Academic journal article Journal of Southeast Asian Economies

Regional Development Dynamics and Decentralization in the Philippines: Ten Lessons from a "Fast Starter"

Academic journal article Journal of Southeast Asian Economies

Regional Development Dynamics and Decentralization in the Philippines: Ten Lessons from a "Fast Starter"

Article excerpt

I. Introduction

For several reasons--analytics, policy, deeply entrenched spatial inequality, transitions from economic crises or command economies, and the uneven effects of rapid global integration-spatial disparities and centre-region relations are the focus of much attention in the developing world. Regional science is now at the forefront of development issues. "New economic geography has come of age", in the words of Neary (2001). Arguably, no author has done more to popularize the intellectual fusion of trade and geography than Paul Krugman. As he argued:

   ... one of the best ways to understand how the 
   international economy works is to start by 
   looking at what happens inside nations. If we 
   want to understand differences in national growth 
   rates, a good place to start is by examining 
   differences in regional growth; if we want to 
   understand international specialization, a good 
   place to start is with local specialization 
   (Krugman 1991, p. 3). 

The motives for decentralization vary. There is pressure on central governments practically everywhere to devolve administrative authority and financial resources to the regions. Economic and political crises may trigger major (and sometimes hasty) decentralization programmes, especially when authoritarian, centralized regimes crumble. Within the past two decades, for example, Indonesia, the Philippines and Russia have all experienced deep economic crises and far-reaching institutional and political change. Increased regional autonomy featured prominently in the democratic reform agenda of all three. Both Indonesia and the former USSR ceded territory in the wake of these crises.

Especially in large, spatially diverse countries, there is frequently disenchantment with rule from the centre. Local communities often regard capital cities as corrupt, authoritarian, arrogant and remote. Regional development concerns are also motivated by frustration with failed attempts to achieve progress in bypassed regions.

In some countries, increased regional autonomy may be an incidental consequence of the transition from plan to market. As governments dismantle a command economy and the size of the state enterprise sector shrinks, economic authority inevitably passes from central government planners to private economic agents. Hence power is decentralized, even in the absence of a formal decentralization programme. China, Russia, Vietnam and other former centrally planned economies illustrate this proposition.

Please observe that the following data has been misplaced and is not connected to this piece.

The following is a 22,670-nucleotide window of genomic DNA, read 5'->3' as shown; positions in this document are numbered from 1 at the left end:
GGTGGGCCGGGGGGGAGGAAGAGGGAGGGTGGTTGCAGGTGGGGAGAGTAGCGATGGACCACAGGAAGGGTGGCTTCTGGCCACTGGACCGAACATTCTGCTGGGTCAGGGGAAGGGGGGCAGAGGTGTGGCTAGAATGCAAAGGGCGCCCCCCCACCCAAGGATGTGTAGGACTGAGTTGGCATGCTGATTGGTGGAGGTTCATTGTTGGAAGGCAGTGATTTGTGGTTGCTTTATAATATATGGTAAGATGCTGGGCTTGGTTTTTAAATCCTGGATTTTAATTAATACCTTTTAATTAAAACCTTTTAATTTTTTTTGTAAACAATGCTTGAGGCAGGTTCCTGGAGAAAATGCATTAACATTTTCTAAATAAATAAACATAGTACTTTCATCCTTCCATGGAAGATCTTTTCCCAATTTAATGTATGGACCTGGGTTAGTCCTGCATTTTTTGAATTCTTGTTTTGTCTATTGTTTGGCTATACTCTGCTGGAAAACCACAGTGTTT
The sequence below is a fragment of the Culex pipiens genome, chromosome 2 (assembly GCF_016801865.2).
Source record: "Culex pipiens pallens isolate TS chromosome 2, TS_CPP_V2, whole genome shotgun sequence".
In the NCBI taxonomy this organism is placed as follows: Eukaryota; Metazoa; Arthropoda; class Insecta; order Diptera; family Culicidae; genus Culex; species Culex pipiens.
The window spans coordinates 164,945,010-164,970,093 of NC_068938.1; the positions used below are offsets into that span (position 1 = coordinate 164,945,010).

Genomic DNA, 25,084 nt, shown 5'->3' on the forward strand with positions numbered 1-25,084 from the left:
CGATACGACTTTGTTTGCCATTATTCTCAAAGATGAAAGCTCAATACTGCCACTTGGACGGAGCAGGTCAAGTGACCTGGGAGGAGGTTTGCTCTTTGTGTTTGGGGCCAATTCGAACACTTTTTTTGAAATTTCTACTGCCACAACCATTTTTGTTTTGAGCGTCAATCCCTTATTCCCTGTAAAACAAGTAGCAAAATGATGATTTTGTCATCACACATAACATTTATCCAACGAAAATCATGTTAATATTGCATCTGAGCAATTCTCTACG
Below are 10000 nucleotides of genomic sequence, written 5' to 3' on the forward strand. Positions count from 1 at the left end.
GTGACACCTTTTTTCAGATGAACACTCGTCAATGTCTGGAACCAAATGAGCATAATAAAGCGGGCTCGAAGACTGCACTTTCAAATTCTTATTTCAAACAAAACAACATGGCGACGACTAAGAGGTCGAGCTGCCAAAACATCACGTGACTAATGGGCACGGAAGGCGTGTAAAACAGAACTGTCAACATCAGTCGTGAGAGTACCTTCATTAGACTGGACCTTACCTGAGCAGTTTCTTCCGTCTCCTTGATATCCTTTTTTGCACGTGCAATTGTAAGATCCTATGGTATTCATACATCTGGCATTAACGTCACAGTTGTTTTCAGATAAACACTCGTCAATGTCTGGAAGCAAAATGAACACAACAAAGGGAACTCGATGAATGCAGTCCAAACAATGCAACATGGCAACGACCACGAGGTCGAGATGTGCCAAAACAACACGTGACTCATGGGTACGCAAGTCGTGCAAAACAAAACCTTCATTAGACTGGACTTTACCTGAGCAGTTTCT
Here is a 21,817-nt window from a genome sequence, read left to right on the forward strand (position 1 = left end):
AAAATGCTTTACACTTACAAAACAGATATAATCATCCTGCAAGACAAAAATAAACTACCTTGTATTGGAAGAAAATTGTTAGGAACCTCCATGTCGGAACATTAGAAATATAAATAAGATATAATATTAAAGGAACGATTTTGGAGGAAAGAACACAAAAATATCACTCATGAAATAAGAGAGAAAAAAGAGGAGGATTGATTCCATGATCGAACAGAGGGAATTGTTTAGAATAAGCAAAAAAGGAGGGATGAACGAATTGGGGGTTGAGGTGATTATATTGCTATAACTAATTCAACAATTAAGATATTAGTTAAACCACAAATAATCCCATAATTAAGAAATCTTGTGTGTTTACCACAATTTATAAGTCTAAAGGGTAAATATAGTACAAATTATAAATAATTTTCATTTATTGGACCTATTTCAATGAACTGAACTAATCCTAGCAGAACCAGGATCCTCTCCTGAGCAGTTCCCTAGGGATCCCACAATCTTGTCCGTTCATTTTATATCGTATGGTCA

In some cases, the experiments with decentralization are "big bang" and hasty (for example, Russia and Indonesia, much of Latin America), while in others there is a long history of federalism and well-developed institutional structures governing centre-region relations (for example, India, Malaysia).

Although there are diverse and powerful pressures to shift power and resources out of the centre, there is no consensus in the literature on how far and how quickly decentralization ought to proceed. As Bird and Villaincourt (1998, p. 1) observe, "Decentralization [is neither] a plague [n]or a panacea". The general presumption is that policy competition between regions is desirable and that, beyond the obvious areas of central government responsibility, such as macroeconomic policy, law, foreign policy and defence, decision-making should be as close as possible to the stake-holders. For example, according to the fiscal federalism literature, with sufficient mobility of voters and capital, decentralization will provide a spur to efficient service delivery. It is also presumed that local governments are more likely than central governments to be responsive to community needs. It is therefore believed that competition for tax and service delivery will act as a discipline on bureaucratic excess and low-quality governance among regions. Mobile factors will exit jurisdictions that fail to deliver, so the argument goes. …

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